The title was the subject of an email I received from early this afternoon. For years, online job boards like Careerbuilder, Monster and HotJobs have entertained us with commercials like the one below.

Unfortunately what they don’t tell you is that in a majority of professions, personal networking is still the key by a larger margin than they are ever going to admit. A report out today in the Star Tribune sites Labor Statistics data that suggests 85% of job hunters find employment through direct company contacts, in some fields as high as 95%.

(Jobs found through networking – 85%)

That means that an on average only 15% of all jobs are placed through other channels (online job boards, classified newpaper ads, etc.). Having used job boards with both my own career search and for staffing projects, I understand the frustrations that occur on both ends of the chain. Though a dated article, it seems to sum up the major issue faced by online placement,

… some job seekers say they are becoming particularly disenchantedwith big online job sites. Users say the boards often have out-of-date listings and that inquiries go unacknowledged by potential employers. In fact, many users are finding that job hunts conducted solely online rarely produce jobs …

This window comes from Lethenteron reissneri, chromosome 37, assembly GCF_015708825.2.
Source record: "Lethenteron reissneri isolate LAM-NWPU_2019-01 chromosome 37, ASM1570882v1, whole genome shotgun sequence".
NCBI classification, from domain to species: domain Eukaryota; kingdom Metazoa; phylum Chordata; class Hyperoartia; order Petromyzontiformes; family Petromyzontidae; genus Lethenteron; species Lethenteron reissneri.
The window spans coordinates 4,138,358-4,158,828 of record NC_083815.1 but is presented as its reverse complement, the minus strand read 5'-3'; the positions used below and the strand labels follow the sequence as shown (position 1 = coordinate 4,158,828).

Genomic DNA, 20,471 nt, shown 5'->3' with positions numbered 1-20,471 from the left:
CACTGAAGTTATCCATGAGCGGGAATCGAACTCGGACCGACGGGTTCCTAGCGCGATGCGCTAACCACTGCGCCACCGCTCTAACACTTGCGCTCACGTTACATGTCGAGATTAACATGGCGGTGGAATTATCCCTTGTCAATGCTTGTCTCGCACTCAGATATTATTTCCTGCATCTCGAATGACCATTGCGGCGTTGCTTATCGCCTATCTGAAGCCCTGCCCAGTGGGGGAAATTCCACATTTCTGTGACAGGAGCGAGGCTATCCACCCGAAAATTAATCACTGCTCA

As with many issues in everyday life this a two way street that both employers and potential employees need to work on in order follow the principle: Right People – Right Job – Right Time. For employer the following list of hiring mistakes needs to be avoided.

  • Overly-narrow job specifications
  • Human Resources does the recruiting
  • Hiring “what comes along”
  • Failure to prep the candidate
  • Failure to leverage the interview into other useful contacts
  • Talk, talk, talk
  • Inadequate reference checks
  • Unreasonably long decision process
  • Unreasonably long job offer process
  • Leaving your team out of the loop

This is critical not only to the reputation your human resources department has outside the company but also for your internal stakeholders.

For job seekers, my recommendation would be to get out from behind your computers (imagine the irony) stop relying too much on job boards and “press the flesh.” If the hiring manager even has time to get to your resume, by limiting yourself to an electronic document you look just like any other candidate. Even if you are currently unemployed there are ways of making yourself visible:

  • Get back in touch with old colleagues
  • Attending seminars and lectures
  • Having lunch with friends
  • For a comptuer option – Try LinkedInWorking LinkedIn

We are social creatures and ongoing research indicates that we constantly take cues from one another on how to interact and function in everyday life. By participating in this dance you will not only find out about potential opportunities, but put a face to your qualifications and enhance your chances of actually finding your dream job.